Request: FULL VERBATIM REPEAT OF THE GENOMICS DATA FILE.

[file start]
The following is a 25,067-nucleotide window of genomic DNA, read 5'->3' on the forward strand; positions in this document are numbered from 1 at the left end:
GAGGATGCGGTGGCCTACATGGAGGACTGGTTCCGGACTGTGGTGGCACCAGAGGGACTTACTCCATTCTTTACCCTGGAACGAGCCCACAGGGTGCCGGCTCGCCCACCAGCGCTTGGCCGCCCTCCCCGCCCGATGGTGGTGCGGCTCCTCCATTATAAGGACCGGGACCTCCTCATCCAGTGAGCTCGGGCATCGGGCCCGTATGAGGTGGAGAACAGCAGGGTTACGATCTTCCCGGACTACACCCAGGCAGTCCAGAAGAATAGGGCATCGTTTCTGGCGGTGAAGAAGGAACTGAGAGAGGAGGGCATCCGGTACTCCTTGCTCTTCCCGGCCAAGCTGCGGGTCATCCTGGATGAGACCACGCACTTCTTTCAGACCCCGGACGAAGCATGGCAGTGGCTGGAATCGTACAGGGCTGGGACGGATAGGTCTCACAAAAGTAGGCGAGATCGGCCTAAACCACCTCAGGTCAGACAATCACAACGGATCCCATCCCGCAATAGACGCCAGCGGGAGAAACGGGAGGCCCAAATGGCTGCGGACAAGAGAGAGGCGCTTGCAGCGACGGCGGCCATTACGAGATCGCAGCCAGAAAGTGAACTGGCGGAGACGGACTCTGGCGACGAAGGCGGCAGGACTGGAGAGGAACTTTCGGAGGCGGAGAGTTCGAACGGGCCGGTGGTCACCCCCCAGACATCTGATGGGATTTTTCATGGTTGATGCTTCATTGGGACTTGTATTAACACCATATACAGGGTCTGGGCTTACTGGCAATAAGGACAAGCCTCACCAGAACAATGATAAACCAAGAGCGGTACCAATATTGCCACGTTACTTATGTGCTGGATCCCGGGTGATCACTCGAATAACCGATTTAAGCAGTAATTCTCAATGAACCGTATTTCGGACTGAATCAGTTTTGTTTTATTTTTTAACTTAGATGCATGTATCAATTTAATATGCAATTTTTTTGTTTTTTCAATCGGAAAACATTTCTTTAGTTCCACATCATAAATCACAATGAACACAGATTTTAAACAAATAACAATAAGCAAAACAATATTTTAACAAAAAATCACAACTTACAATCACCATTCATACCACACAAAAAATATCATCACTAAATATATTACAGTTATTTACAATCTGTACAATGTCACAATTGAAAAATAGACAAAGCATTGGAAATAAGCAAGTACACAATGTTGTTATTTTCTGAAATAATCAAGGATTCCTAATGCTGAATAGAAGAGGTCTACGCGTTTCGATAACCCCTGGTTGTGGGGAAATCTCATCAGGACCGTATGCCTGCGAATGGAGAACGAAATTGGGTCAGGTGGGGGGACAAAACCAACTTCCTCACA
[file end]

The following is a 25,067-nucleotide window of genomic DNA, read 5'->3' on the forward strand; positions in this document are numbered from 1 at the left end:
GAGGATGCGGTGGCCTACATGGAGGACTGGTTCCGGACTGTGGTGGCACCAGAGGGACTTACTCCATTCTTTACCCTGGAACGAGCCCACAGGGTGCCGGCTCGCCCACCAGCGCTTGGCCGCCCTCCCCGCCCGATGGTGGTGCGGCTCCTCCATTATAAGGACCGGGACCTCCTCATCCAGTGAGCTCGGGCATCGGGCCCGTATGAGGTGGAGAACAGCAGGGTTACGATCTTCCCGGACTACACCCAGGCAGTCCAGAAGAATAGGGCATCGTTTCTGGCGGTGAAGAAGGAACTGAGAGAGGAGGGCATCCGGTACTCCTTGCTCTTCCCGGCCAAGCTGCGGGTCATCCTGGATGAGACCACGCACTTCTTTCAGACCCCGGACGAAGCATGGCAGTGGCTGGAATCGTACAGGGCTGGGACGGATAGGTCTCACAAAAGTAGGCGAGATCGGCCTAAACCACCTCAGGTCAGACAATCACAACGGATCCCATCCCGCAATAGACGCCAGCGGGAGAAACGGGAGGCCCAAATGGCTGCGGACAAGAGAGAGGCGCTTGCAGCGACGGCGGCCATTACGAGATCGCAGCCAGAAAGTGAACTGGCGGAGACGGACTCTGGCGACGAAGGCGGCAGGACTGGAGAGGAACTTTCGGAGGCGGAGAGTTCGAACGGGCCGGTGGTCACCCCCCAGACATCTGATGGGATTTTTCATGGTTGATGCTTCATTGGGACTTGTATTAACACCATATACAGGGTCTGGGCTTACTGGCAATAAGGACAAGCCTCACCAGAACAATGATAAACCAAGAGCGGTACCAATATTGCCACGTTACTTATGTGCTGGATCCCGGGTGATCACTCGAATAACCGATTTAAGCAGTAATTCTCAATGAACCGTATTTCGGACTGAATCAGTTTTGTTTTATTTTTTAACTTAGATGCATGTATCAATTTAATATGCAATTTTTTTGTTTTTTCAATCGGAAAACATTTCTTTAGTTCCACATCATAAATCACAATGAACACAGATTTTAAACAAATAACAATAAGCAAAACAATATTTTAACAAAAAATCACAACTTACAATCACCATTCATACCACACAAAAAATATCATCACTAAATATATTACAGTTATTTACAATCTGTACAATGTCACAATTGAAAAATAGACAAAGCATTGGAAATAAGCAAGTACACAATGTTGTTATTTTCTGAAATAATCAAGGATTCCTAATGCTGAATAGAAGAGGTCTACGCGTTTCGATAACCCCTGGTTGTGGGGAAATCTCATCAGGACCGTATGCCTGCGAATGGAGAACGAAATTGGGTCAGGTGGGGGGACAAAACCAACTTCCTCACA